Food insecurity (FI) affects nearly 795 million people worldwide. Although a complex phenomenon encompassing food availability, affordability, utilization, and even the social norms that define acceptable ways to acquire food, FI can affect people's health beyond its impact on nutrition.
Climate change's toll on mental health
When people think about climate change, they probably think first about its effects on the environment, and possibly on their physical health.
Quantifying nature's mental health benefits
The BioScience Talks podcast features discussions of topical issues related to the biological sciences.
Sexism may be harmful to men's mental health
Men who see themselves as playboys or as having power over women are more likely to have psychological problems than men who conform less to traditionally masculine norms, according to research published by the American Psychological Association.
Mental health matters
UCSB researchers study the effectiveness of an innovative program designed to help youth learn about mental health.
Could mental math boost emotional health?
Engaging the brain's dorsolateral prefrontal cortex (DL-PFC) while doing mental math may be connected with better emotional health, according to Duke researchers.
Program will train mental health providers, improve health care in rural Missouri
A new graduate education program at the University of Missouri has received nearly $700,000 from the Health Resources and Services Administration in the US Department of Health and Human Services to train psychology doctoral candidates in integrated, primary health care settings, in an effort to improve health care for underserved populations with mental health and physical disorders.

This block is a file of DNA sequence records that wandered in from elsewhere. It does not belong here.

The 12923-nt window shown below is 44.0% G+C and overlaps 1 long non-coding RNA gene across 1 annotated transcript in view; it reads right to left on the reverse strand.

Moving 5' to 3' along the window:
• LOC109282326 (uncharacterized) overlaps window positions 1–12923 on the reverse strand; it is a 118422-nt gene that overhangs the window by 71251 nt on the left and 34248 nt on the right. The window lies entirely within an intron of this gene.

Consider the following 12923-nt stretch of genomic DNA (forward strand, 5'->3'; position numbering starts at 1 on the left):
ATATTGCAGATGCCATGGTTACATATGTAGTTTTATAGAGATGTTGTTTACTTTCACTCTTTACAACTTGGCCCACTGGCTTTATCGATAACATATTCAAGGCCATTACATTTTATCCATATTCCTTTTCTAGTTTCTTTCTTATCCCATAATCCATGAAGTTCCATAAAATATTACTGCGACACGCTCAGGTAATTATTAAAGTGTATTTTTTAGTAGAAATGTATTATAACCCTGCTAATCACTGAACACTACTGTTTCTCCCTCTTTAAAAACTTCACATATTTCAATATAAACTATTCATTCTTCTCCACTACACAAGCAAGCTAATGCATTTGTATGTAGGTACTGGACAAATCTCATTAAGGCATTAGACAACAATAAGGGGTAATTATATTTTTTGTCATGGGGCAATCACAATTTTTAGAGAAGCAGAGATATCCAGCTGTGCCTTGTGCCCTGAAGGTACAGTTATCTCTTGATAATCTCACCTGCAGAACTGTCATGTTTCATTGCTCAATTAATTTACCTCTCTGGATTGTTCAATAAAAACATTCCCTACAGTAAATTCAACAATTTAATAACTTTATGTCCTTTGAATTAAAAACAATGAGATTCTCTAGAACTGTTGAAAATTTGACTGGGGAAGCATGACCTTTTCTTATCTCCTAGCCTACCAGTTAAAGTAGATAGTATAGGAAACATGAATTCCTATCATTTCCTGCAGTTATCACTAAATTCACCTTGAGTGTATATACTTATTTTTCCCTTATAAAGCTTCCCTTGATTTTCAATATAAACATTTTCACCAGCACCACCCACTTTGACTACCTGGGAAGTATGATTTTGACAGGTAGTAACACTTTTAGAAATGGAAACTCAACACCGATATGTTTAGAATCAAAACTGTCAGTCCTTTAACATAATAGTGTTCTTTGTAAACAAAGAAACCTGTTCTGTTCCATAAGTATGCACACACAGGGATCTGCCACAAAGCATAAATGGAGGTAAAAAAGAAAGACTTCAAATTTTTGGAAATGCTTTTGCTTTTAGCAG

Loss of employer-based health insurance in early retirement affects mental, physical health
The loss of private health insurance from an employer can lead to poorer mental and physical health as older adults transition to early retirement, according to a study by Georgia State University.
Ocean views linked to better mental health
Here's another reason to start saving for that beach house: new research suggests that residents with a view of the water are less stressed.
New study shows electronic health records often capture incomplete mental health data
This study compares information available in a typical electronic health record (EHR) with data from insurance claims, focusing on diagnoses, visits, and hospital care for depression and bipolar disorder.

Related Mental Health Reading:

Best Science Podcasts 2019

We have hand picked the best science podcasts for 2019. Sit back and enjoy new science podcasts updated daily from your favorite science news services and scientists.
Now Playing: TED Radio Hour

Moving Forward
When the life you've built slips out of your grasp, you're often told it's best to move on. But is that true? Instead of forgetting the past, TED speakers describe how we can move forward with it. Guests include writers Nora McInerny and Suleika Jaouad, and human rights advocate Lindy Lou Isonhood.
Now Playing: Science for the People

#527 Honey I CRISPR'd the Kids
This week we're coming to you from Awesome Con in Washington, D.C. There, host Bethany Brookshire led a panel of three amazing guests to talk about the promise and perils of CRISPR, and what happens now that CRISPR babies have (maybe?) been born. Featuring science writer Tina Saey, molecular biologist Anne Simon, and bioethicist Alan Regenberg. A Nobel Prize winner argues banning CRISPR babies won’t work Geneticists push for a 5-year global ban on gene-edited babies A CRISPR spin-off causes unintended typos in DNA News of the first gene-edited babies ignited a firestorm The researcher who created CRISPR twins defends...